Wednesday, March 23, 2011

HEAVY METAL.

"Heavy Metal represents one of my great teenage film memories. Back in the day, before the porn repository known as the internet was formed, Heavy Metal was edgy stuff. As a young teen, Heavy Metal was everything a kid my age wanted to see – sex, drugs, rock-n-roll, violence, defiance of authority, and hot chicks! Add the most awesome hard rock soundtrack, and Heavy Metal became the drug of choice for young folk back then. That it was animated somehow made it alright with the parents. Make no mistake – Heavy Metal is not high brow fare, nor is it particularly well made. But it is definitely a very fun guilty pleasure." via Cyberpunkreview.net



Yep, recently blew a chunk of money on the original 1981 Poster from France on this bad boy. This movie was based on a popular series of sci-fi adult fantasy comics [in the mid-1970s, while publisher Leonard Mogel was in Paris to jump-start the French edition of National Lampoon, he discovered the French science-fantasy magazine Métal Hurlant which had debuted December 1974. The French title translates literally as "Howling Metal." When Mogel licensed the American version, he chose to rename it, and Heavy Metal began in the U.S. on April, 1977 as a glossy, full-color monthly. Initially, it displayed translations of graphic stories originally published in Métal Hurlant, including work by Enki Bilal, Jean Giraud (also known as Moebius), Philippe Druillet, Milo Manara and Philippe Caza. The magazine later ran Stefano Tamburini and Tanino Liberatore's ultra-violent RanXerox. Since the color pages had already been shot in France, the budget to reproduce them in the U.S. version was greatly reduced." via Wikipedia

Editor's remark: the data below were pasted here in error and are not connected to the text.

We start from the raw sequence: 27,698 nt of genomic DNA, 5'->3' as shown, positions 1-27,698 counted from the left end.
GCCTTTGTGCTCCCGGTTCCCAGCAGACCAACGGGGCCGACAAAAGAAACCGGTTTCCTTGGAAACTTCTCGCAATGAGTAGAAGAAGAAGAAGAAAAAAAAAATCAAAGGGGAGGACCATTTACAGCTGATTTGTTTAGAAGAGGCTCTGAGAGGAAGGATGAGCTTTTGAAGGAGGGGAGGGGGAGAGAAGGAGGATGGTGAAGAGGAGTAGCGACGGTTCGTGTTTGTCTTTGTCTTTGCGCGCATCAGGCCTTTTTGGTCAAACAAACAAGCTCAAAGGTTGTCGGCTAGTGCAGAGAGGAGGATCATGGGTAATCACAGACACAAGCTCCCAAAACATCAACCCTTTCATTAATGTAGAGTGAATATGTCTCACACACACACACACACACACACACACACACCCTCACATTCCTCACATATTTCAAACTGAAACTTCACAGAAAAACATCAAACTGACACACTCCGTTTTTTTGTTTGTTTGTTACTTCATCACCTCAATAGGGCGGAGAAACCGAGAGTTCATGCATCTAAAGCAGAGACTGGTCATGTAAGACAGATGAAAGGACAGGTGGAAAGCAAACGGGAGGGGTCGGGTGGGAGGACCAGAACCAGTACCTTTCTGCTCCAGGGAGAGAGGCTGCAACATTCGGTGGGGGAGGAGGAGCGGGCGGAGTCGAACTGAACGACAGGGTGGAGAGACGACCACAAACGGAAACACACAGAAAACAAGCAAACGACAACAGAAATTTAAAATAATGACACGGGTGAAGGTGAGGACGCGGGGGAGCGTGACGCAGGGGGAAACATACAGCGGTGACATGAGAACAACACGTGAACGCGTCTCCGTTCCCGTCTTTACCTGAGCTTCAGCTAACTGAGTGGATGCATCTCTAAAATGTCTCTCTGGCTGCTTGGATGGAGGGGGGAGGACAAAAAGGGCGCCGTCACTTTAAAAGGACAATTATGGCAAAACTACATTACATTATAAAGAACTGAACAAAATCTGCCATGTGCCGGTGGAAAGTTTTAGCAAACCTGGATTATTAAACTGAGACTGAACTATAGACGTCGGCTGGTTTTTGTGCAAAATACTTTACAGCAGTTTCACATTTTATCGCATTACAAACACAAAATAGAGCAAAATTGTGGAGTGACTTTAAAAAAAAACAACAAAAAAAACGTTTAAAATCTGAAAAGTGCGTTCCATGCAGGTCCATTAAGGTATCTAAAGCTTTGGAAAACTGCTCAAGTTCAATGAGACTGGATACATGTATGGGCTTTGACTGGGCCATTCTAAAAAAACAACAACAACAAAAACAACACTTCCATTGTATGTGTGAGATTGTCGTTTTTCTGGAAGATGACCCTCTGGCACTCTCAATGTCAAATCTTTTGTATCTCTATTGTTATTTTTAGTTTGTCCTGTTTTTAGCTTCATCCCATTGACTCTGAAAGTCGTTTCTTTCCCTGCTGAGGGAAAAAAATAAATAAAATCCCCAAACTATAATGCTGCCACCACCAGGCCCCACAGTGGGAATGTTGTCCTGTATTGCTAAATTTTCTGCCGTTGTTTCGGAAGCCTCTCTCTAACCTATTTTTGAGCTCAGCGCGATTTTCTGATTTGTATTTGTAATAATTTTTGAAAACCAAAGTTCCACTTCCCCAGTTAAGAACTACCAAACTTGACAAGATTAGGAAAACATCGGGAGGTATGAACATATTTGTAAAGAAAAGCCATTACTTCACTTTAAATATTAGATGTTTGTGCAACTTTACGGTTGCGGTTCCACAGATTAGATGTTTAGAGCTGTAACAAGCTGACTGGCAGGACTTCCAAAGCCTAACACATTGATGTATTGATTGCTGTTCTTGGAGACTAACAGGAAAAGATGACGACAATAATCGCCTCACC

Because they ran into a bunch of legal mumbo jumbo with music rights this movie kinda went underground and didn't regain popularity till it's made for home release in the 90s. I wasn't even born yet when this movie came out theaters, but like everything else a sad asian kid could do was to make up for lost time! This shit is almost like an American precursor to Akira, except made by a buncha different studios.

Any hardcore sci-fi fans can readily make references to a lot of where the movie developed inspirations from as well. This movie was pretty much a combination of little tales, loosely related by the evil orb traveling through different universes I guess. Kinda reminds me of Aeon Flux. Apparently they're making a new one in 2012? James Cameron? Rob Zombie too?! It's 2011, you would think people would be more inspired to create instead of just boosting old flicks. Fucking boring. But honestly based on current movie budgets & Cameron's need to overdue shit on a epic scale, I'll hope for the best anyway.

Times have definitely changed, and we can't really do things the old school way anymore. We can't recreate the rawness and nostalgia of the old days because we physically are in a was completely different America. It's not about liking it as much as it is understanding and appreciating the movement – painful, I know. If you ask me, I like jenky-ass dialogue and hand-drawn animation cels, rotoscoping all that shit. All this digital fancy shit looks nice but shows no true technical skill of filming or sequencing or innate talent because no one had to kill themselves over a fucked frame. All that facade in today's movies. Kind of like your tumblr. ;)




The soundtrack is sick as fuck. And if you're on of those "man this shit is retarded things are so much cooler now" kinda assholes, just smoke a joint, relax and just prepare to get your mind blown back to the 80's. I have yet to see Fire & Ice in whole, but I'll post about it in the near future.

3 comments:

Derek said...

This along with all of Ralph Bakshi's movies are probably the best animated movies ever. I should really watch this again.

Ainsley said...

holy shit, i remember watching heavy metal when i was a child! haha!

CREEP STREET™ said...

shit is BOSS.